I’ve been spending time with an old friend these past few days. You may know her well, too. She was born 100 years ago- actually, birthday 101 is almost here. Her earliest years were spent as a farm girl, but later she became a city girl. She could not wait to go to school to learn to read. She always knew she wanted to write, too. School almost killed both. Books saved her. And later, write, she did.
Some of her characters were probably your childhood friends as they were mine, and as they still are for children today. A bunch of ordinary kids- neighborhood friends and siblings, pets with personality, and more. The name of the first one just came to her when she started to write, then his personality and stories developed out of memories of the kids who populated the city blocks of her youth, and those she interacted with as a children’s librarian. Her most well-known character came about when she realized some of her characters needed siblings, and she gave one a little sister, primarily to explain the origin of that primary character’s unusual name.
She would find the germ of a plot from memory or imagination, choose words because she liked the sound of them, used advice from her mother- make it funny, people always like to read something funny, and also remembered words from her favorite college professor who said the proper subject of the novel is universal human experience. She also relied on another professor’s three-hundred words a day assignment and made herself write daily. She vowed to ignore trends and not allow money to influence decisions about her books. She relied on her own imagination and wrote more than 35 books, the first published in 1959 and the last in 1999.
Did you guess? I’ve been reading Beverly Cleary’s two memoirs, Girl from Yamhill and My Own Two Feet. Now I’m ready to revisit Ramona, Beezus, Henry, Ellen, Otis, and the rest of them.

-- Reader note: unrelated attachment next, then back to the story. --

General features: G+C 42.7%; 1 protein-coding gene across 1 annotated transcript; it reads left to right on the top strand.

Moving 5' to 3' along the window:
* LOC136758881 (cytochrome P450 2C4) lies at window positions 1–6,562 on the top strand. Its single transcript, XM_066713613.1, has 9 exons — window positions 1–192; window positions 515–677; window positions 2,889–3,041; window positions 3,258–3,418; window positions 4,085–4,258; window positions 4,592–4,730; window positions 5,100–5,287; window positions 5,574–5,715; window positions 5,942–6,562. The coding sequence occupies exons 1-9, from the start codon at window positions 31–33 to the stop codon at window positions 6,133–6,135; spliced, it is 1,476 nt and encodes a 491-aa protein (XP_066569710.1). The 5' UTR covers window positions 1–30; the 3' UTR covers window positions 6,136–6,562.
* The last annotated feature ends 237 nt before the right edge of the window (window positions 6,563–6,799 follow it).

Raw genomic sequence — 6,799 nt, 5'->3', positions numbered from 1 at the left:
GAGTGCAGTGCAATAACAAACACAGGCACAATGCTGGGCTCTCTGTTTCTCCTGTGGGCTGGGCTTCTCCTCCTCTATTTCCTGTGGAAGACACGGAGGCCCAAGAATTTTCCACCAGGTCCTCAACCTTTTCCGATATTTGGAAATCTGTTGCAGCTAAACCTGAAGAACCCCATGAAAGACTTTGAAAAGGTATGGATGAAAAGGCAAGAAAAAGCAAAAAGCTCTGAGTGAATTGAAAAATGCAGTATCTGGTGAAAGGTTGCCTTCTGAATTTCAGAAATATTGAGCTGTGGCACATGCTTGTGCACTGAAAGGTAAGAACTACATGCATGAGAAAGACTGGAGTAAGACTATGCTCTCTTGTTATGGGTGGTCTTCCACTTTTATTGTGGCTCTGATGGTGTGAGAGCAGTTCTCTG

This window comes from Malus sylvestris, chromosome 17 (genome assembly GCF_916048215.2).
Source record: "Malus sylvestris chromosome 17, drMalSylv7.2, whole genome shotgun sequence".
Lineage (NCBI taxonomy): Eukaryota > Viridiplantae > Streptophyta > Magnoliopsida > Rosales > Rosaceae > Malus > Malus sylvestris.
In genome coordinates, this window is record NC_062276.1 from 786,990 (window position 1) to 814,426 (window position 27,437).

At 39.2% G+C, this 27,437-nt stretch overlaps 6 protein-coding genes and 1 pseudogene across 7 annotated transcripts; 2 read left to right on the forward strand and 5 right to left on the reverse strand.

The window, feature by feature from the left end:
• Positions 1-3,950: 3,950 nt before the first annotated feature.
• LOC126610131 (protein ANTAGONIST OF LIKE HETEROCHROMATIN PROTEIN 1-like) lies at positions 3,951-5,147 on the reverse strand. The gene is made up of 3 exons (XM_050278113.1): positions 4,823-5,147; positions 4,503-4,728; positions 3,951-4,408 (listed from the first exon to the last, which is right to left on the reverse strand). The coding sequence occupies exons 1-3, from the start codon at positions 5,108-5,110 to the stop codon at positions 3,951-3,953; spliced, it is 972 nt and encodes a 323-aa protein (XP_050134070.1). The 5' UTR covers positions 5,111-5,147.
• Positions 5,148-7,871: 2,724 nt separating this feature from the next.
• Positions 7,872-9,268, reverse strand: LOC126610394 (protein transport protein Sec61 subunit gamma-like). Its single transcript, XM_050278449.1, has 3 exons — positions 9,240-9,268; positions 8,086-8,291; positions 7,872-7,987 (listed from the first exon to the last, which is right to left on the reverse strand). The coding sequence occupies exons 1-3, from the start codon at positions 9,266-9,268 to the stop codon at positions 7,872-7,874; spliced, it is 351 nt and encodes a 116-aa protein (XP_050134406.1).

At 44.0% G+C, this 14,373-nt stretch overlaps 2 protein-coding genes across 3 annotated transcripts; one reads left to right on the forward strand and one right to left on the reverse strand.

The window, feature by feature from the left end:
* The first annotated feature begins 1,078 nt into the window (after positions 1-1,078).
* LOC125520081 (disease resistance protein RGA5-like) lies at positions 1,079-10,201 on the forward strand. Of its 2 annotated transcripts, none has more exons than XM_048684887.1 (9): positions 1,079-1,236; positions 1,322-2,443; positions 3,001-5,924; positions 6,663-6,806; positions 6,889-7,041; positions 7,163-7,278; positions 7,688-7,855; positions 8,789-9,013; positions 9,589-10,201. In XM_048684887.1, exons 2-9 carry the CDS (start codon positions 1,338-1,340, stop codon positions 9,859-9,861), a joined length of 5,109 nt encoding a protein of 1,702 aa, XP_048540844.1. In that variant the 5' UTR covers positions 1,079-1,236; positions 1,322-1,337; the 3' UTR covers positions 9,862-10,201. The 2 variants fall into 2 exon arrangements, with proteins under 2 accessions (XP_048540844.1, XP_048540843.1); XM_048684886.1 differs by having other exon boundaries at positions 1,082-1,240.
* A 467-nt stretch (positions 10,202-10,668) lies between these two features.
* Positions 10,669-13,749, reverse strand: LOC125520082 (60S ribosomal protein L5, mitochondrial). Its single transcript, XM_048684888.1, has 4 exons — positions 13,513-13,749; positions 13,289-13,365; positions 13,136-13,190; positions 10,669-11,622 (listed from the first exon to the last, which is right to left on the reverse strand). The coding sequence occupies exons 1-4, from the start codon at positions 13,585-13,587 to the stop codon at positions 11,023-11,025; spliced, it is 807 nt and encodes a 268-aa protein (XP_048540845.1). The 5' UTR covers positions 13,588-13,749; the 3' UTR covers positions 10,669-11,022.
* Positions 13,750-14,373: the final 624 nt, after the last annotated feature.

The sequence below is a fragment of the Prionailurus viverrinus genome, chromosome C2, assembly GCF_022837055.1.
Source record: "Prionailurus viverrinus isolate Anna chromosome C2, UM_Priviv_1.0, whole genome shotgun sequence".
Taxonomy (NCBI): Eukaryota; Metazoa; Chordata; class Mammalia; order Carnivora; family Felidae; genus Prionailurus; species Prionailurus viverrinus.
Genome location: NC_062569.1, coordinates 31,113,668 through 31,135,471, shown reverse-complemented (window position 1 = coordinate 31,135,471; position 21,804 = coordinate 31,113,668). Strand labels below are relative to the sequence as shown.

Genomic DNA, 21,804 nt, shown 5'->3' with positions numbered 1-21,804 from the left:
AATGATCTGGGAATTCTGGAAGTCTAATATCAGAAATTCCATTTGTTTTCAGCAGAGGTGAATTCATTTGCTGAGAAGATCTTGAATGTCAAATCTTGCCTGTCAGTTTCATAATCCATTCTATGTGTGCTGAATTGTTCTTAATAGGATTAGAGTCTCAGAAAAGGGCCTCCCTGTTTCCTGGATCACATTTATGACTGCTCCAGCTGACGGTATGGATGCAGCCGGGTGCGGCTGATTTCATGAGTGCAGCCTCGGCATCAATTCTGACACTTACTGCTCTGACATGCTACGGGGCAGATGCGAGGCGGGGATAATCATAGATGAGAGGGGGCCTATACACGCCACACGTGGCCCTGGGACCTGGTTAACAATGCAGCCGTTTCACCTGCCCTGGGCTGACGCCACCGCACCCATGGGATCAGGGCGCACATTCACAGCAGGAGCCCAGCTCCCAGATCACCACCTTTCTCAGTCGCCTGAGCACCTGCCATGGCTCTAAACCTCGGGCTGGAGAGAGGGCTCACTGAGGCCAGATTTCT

We were just three friends getting together to watch one of the Elite Eight NCAA games. Two are real sports fans. One is “Bracket Girl.” She filled out brackets with two different groups. She was bemoaning the fact that both of her brackets have been wrecked, but she has two picks that still have a chance. She has two sons with at least five sports between them. The other watches more sports than anything on TV. (Though she does like the old classic sitcoms and westerns.) I, on the other hand like the time with friends more than I care about sports. Growing up in Indiana, though, I do know basketball. It’s a requirement.
We watched the game. There were lots of comments about the plays, the players, the coaches, the colleges. But the conversation flowed back and forth to other topics. We talked about our kids. (Are there any moms who don’t talk about their kids? Even when they are mostly grown up?) We talked about horses (one friend is a horse lover- she and her husband have two trail horses and two racehorses) and laughed over a Facebook video of a miniature horse frolicking around the barnyard. In the middle of it all our friend told us about her latest doctor visit. She might be accepted into a clinical trial. Her current course of treatment offers an average of eight months life expectancy. It could be longer. She shares a few other details. Pause. We take her cue. Back to basketball. Let’s get together again for the Final Four.
Friends. Just watching basketball.
Do you hear them in the morning when you wake?
Birds trilling, chirping, cooing?
They greet the day with a joyful noise,
and stir a song in me, too.
I hope they do the same for you.
I love to hear the birds in the morning. It is a happy way to begin the day, noticing their songs. I think of the many places and times I have heard them. When I lived in an apartment on the twelfth floor of a tall building in the middle of a big city, it was not the noise of the city I woke up to, but instead the gentle cooing of pigeons in the treetops of the park beside us. I often hear a chorus of different birds who stop by in the trees in my yard. I notice them in the short walk from my car into school on weekday mornings. I am not really a birdwatcher. I only recognize the most common birds and know for sure the distinctive songs of only a few. Still, bird songs are a joy I celebrate. What small, everyday pleasures do you celebrate?